ARTIST: Devil Sold His Soul
LABEL: Nuclear Blast
RELEASE DATE: 9 April 2021
UK-based ambient post-hardcore band Devil Sold His Soul have been around since the mid 2000s and, up until 2021, have released two EPs and three albums – the last release being seven years ago. A lot has changed for the band over the years, most notably the departure of vocalist Ed Gibbs being replaced by Paul Green from The Arusha Accord, but they’ve always kept their heads up and pushed forward with their positive attitude towards creating music .
Now, almost 20 years after they first started making a revered name for themselves, they have released their fourth album, “Loss”, and it is the ultimate synchronization of everything that’s come before and what is to come. With Gibbs’ return to the band, the interplay between he and Green is a duality made in heaven. They sing, they scream, they harmonise going back and forth creating sultry layers of sonic dimensions that take your entire being through hell, heaven and everything in-between. But, it is the foundation laid down by guitarists Jonny Renshaw (who produced the album – more on that later) and Richard Chapple, bassist Jozef Norocky and drummer Alex Wood that has given these empowered vocalists the opportunity to shine.
Renshaw’s production on this is immense. The nuances of various synths and effects that underscore the already powerfully melodious music just makes this album stand out even more. He truly is, in my opinion, the unsung hero that has given this beast of an album an uppercut into another universe. The 10 songs on this album all flow magically together. Sonically speaking, it bashes you into a state of submission, but then allows you the time to just catch your breath again. And as your mind ebbs and flows through this rigorous pummeling you are reminded that this is exactly what life is. And life imitates art. And “Loss”, make no mistake, is a piece of art. It’s what I imagine Hans Zimmer would sound like if he wrote for a metal band. I’m not sure how it’s possible to have goosebumps for an hour, but that’s what this album did to me. It reduced me to a child-like state – sniveling and anxious – and then built me up again with a far more positive attitude than I’ve had in years. For music to create a fundamental change in your mindset is no easy feat. And for that I must thank them.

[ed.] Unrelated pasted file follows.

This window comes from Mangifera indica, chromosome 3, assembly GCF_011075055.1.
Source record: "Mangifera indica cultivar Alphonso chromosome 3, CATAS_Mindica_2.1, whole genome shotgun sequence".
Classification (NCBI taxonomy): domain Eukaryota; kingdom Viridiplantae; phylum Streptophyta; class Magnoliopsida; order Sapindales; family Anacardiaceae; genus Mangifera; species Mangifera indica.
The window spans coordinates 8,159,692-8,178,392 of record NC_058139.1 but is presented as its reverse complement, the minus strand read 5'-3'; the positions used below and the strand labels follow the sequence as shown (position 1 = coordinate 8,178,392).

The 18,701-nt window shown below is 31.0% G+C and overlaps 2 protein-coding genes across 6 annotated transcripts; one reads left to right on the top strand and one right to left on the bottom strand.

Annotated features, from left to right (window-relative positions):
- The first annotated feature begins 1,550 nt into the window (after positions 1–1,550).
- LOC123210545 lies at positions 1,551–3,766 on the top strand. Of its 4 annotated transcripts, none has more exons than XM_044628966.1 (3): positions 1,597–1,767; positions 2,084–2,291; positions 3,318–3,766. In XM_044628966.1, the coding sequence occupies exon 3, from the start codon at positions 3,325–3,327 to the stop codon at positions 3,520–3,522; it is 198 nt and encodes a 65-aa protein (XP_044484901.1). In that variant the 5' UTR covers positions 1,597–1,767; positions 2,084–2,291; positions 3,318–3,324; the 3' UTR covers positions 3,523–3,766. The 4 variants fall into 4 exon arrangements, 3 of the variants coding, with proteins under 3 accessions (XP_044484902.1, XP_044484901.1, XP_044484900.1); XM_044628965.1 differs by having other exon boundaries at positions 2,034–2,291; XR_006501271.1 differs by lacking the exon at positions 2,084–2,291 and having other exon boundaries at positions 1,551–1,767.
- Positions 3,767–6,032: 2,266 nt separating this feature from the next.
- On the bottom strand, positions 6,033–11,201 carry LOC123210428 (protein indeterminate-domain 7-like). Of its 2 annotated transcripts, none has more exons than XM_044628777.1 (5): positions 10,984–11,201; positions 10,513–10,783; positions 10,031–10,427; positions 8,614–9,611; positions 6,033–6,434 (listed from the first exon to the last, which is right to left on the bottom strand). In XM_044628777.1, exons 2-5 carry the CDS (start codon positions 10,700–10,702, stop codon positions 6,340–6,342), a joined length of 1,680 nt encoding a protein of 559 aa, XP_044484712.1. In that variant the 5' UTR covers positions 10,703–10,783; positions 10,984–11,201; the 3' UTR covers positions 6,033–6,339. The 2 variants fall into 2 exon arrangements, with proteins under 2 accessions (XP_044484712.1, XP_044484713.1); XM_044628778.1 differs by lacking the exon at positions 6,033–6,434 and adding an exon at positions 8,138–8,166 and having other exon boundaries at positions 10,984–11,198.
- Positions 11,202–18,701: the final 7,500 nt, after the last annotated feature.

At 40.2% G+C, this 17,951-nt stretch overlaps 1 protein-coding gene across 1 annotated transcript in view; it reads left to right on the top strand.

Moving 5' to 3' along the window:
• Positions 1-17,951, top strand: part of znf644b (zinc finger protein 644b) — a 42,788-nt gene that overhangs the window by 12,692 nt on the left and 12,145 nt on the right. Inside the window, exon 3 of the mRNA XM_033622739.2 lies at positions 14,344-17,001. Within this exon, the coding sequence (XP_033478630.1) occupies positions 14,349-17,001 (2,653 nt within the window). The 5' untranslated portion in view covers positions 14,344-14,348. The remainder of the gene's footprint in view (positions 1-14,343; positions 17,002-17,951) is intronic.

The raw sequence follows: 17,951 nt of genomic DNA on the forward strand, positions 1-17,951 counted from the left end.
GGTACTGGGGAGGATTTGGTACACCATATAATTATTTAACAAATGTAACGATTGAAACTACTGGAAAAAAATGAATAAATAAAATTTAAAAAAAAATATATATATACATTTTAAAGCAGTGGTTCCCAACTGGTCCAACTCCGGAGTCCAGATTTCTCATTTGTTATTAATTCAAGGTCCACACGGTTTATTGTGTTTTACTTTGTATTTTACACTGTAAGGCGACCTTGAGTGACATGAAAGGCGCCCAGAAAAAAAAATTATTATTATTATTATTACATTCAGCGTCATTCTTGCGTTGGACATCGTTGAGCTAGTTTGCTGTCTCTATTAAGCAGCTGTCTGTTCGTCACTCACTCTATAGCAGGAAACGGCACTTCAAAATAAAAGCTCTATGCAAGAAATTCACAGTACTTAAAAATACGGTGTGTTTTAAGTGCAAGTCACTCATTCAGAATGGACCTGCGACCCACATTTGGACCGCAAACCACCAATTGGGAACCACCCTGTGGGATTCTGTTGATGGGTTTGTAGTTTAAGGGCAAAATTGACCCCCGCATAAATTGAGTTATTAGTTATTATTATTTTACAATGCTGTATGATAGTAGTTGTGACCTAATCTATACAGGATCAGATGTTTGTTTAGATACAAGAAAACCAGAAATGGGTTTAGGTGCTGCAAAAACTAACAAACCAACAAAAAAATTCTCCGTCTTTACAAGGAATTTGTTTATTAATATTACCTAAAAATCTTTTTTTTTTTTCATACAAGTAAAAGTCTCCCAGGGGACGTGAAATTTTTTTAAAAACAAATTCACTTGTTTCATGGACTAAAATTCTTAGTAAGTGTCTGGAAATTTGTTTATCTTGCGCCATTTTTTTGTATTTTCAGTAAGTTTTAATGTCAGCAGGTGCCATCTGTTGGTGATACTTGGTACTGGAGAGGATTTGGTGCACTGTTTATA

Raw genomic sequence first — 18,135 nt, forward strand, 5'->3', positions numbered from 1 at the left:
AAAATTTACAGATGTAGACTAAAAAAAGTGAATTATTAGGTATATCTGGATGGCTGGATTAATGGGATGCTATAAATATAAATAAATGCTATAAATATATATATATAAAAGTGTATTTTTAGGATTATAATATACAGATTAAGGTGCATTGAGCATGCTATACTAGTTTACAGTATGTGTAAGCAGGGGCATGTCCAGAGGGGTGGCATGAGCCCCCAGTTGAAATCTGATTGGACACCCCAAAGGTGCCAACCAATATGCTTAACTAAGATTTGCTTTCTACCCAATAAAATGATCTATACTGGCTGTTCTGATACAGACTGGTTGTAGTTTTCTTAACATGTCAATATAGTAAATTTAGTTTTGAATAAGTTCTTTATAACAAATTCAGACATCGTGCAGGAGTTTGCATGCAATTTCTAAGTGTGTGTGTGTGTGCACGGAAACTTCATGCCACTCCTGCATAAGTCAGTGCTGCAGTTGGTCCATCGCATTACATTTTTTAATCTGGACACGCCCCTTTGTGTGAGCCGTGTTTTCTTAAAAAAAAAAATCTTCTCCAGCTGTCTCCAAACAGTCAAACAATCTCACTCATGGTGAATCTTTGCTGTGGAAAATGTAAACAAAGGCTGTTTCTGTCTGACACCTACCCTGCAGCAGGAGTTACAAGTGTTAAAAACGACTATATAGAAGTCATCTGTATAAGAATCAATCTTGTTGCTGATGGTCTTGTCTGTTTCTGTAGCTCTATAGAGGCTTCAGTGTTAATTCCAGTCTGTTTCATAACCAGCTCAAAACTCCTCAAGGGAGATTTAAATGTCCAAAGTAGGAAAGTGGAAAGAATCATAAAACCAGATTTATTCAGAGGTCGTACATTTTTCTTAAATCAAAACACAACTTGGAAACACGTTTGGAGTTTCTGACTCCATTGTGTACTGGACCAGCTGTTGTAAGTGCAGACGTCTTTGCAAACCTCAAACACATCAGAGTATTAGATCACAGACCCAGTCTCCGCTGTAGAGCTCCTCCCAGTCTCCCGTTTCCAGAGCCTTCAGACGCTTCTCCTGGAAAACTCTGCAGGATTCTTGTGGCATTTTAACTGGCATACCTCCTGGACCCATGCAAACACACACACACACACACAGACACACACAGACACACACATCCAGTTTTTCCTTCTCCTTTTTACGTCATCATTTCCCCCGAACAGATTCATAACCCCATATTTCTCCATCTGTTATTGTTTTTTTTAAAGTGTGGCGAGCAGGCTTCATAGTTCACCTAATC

To put into words what this album truly means is incredibly difficult, because it’s a feeling that cannot be described, but rather must be experienced. In this modern age of metal where it seems that either being as brutal as possible or technically superior is all that matters, it is such a breath of fresh air to hear a band that actually focuses on a beautiful message and tells a story that unifies heart, soul and melody. “Loss”, in the opinion of this reviewer, is the definitive album of the Covid-era, as well as DSHS’s career. Good luck following this one up, boys.